How do you create cohesiveness among your meeting planners when they sit in offices from Phoenix to Denver to Hartford?

At financial services giant ING, meeting planning is centralized: All contracts are signed by the strategic sourcing department, corporate meeting planning guidelines are in place, and all meetings are registered so that total meeting spending is tracked. But the planners are not in the same place. The company needed to decide whether to consolidate meeting management into one office or keep everyone out in the field doing their own thing. That's how the M@I (Meetings@ING) Summit, a two-day meeting for the company's 18 planners, was born.

Step by Step

The goals of this annual event, which was started in 2002, were straightforward: Create meeting consistency and negotiating leverage. But reaching those goals required time and determination, not to mention the buy-in of far-flung planners using their own considerable experience to manage 375 meetings a year. Step one, therefore, was to get them together.

“It's imperative to bring the team together to share best practices and hear from our internal partners,” explains Lisa Poulton, director, conference planning operations, in Hartford, Conn., who organizes the summit. Chief among those partners is Deanna Bloodgood, sourcing specialist in ING's strategic sourcing department.

Poulton and Bloodgood create each year's M@I Summit agenda with input from attendees and other ING stakeholders who have a message to deliver. “We do roundtable talks on any topics they want: creative ways to save money, F&B ideas, meeting themes, etc.,” Poulton says. There is also time to discuss destinations. Each planner gets five or 10 minutes to report on the good, the bad, and the ugly from properties that they have used recently.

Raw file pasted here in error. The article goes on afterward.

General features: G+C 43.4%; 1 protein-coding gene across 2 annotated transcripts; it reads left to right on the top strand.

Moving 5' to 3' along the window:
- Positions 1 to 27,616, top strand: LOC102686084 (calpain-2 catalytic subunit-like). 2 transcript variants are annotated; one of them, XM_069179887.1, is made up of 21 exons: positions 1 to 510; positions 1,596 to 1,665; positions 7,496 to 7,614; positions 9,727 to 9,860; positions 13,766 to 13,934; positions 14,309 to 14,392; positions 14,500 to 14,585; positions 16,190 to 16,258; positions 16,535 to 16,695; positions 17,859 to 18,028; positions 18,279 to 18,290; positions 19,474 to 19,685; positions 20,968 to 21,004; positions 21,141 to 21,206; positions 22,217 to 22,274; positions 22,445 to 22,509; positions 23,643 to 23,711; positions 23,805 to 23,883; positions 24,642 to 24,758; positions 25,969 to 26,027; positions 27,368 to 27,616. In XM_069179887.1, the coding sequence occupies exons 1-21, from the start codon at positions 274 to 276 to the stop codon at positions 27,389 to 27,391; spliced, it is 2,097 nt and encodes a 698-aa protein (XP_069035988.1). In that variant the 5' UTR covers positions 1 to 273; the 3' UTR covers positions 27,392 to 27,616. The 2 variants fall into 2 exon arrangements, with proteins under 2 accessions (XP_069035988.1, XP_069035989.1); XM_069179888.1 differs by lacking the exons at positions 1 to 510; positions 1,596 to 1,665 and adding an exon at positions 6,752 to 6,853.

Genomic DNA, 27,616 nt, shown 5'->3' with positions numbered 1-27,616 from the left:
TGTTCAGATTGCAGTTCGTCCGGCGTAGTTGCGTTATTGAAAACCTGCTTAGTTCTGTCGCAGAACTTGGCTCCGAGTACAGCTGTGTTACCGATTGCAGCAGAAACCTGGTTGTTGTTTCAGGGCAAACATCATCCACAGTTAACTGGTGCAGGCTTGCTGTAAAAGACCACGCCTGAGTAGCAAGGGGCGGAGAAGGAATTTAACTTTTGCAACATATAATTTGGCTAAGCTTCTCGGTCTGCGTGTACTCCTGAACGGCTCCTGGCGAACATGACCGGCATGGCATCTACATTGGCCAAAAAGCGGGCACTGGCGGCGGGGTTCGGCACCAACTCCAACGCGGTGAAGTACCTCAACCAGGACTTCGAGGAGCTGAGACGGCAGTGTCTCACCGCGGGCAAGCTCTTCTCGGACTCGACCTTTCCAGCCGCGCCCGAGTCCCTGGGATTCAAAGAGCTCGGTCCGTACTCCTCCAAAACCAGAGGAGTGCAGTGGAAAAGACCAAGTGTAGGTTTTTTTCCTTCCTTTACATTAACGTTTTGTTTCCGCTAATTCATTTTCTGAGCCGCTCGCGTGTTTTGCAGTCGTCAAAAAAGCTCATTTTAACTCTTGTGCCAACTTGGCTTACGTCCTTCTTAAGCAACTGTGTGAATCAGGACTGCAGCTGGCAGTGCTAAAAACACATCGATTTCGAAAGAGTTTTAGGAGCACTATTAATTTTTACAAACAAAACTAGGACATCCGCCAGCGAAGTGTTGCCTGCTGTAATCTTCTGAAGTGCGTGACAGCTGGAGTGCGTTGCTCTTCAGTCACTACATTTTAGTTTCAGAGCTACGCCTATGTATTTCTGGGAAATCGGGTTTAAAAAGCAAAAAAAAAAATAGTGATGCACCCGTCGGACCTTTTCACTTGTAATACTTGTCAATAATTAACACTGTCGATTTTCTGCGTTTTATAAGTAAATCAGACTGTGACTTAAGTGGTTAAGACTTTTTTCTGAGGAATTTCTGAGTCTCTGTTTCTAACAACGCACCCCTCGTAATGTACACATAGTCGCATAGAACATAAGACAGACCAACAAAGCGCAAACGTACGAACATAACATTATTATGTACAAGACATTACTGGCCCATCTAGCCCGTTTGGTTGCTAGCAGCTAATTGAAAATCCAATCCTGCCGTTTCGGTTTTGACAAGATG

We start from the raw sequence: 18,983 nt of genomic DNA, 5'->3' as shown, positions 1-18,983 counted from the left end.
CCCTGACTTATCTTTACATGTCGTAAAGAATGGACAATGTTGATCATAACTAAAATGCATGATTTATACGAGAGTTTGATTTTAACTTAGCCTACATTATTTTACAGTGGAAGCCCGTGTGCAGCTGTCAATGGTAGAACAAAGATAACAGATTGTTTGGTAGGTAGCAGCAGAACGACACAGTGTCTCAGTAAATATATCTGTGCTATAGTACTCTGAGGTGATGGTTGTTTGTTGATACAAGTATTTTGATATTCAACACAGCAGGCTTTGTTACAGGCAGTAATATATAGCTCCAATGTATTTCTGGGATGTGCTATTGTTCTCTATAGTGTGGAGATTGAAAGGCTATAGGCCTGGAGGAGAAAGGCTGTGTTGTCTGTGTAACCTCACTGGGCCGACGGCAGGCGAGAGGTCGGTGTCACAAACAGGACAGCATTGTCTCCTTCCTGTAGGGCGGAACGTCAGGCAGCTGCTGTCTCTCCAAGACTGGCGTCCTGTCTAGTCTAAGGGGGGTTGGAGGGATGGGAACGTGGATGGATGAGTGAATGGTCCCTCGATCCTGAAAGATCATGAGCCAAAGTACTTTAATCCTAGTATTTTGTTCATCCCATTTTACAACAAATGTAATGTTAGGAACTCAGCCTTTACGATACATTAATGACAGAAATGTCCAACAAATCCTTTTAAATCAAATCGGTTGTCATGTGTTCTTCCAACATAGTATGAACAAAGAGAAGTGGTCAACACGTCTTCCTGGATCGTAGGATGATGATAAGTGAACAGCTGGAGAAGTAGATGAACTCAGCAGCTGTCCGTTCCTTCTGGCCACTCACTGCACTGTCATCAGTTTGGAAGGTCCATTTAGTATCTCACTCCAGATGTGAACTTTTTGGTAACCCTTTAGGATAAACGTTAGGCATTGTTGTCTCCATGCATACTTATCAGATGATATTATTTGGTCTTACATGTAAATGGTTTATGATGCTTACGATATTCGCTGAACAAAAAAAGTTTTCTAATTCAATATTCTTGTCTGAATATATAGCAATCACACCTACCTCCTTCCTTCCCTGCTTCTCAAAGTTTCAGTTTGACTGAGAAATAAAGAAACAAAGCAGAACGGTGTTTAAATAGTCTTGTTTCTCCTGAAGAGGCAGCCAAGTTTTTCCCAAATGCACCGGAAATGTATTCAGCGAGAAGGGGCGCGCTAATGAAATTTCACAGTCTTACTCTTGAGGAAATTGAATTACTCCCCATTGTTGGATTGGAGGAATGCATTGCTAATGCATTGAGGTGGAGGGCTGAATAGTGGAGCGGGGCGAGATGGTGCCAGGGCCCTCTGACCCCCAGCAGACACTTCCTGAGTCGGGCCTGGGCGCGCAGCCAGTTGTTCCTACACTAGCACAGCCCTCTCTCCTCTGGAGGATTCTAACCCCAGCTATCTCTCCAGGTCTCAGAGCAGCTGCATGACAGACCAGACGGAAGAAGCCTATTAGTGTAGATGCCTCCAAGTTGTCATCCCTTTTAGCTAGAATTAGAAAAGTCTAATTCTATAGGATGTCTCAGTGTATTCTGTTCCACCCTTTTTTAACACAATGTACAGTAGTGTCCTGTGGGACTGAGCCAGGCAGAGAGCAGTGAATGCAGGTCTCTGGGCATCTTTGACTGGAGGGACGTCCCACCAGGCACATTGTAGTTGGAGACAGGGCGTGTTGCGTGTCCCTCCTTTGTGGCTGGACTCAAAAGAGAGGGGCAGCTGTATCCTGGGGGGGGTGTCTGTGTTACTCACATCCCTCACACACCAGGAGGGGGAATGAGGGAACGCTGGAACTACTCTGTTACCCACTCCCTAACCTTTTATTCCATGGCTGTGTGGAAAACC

Also critical to the agenda is communication from internal “partners.” In the past, the planners have heard from representatives from the tax department about guidelines for submitting 1099 or W2 forms to attendees and from the branding department about uses of the ING logo and where to find details online about appropriate logo colors and styles for on-site and print materials.

According to planner Jana Stern, who has attended all five M@I meetings, it is time well-spent. “I find it very valuable,” she says.

“I believe in forming relationships with the other planners that will benefit both of us. We can share information on various DMCs we have used, or hotels we've stayed at, theme ideas, and uses of technology. There is never a lull in the conversation when it comes to this group,” Stern says.

A great deal of the focus is around best practices — everything from cool branding ideas (example: customizing hotel key cards with the conference or company logo) to creative budget-saving ideas (example: finding out what events are on-site the same day or the previous day as one of your meeting functions and piggybacking the BEOs; that is, planning a menu with some similar items, so the hotel can purchase them in bulk and pass along those savings to you).

Poulton and Bloodgood also include training. At the June 2006 event, for example, the first phase of new meeting management technology from StarCite was rolled out. The rollout was the culmination of a selection and trial process that took several years, during which planners companywide were surveyed about what they needed from a technology product. Several providers then created demos, and planners were offered the chance to work with them and test their user-friendliness, ability to be customized, and reporting options. After analyzing more feedback, ING made the final decision to go with StarCite.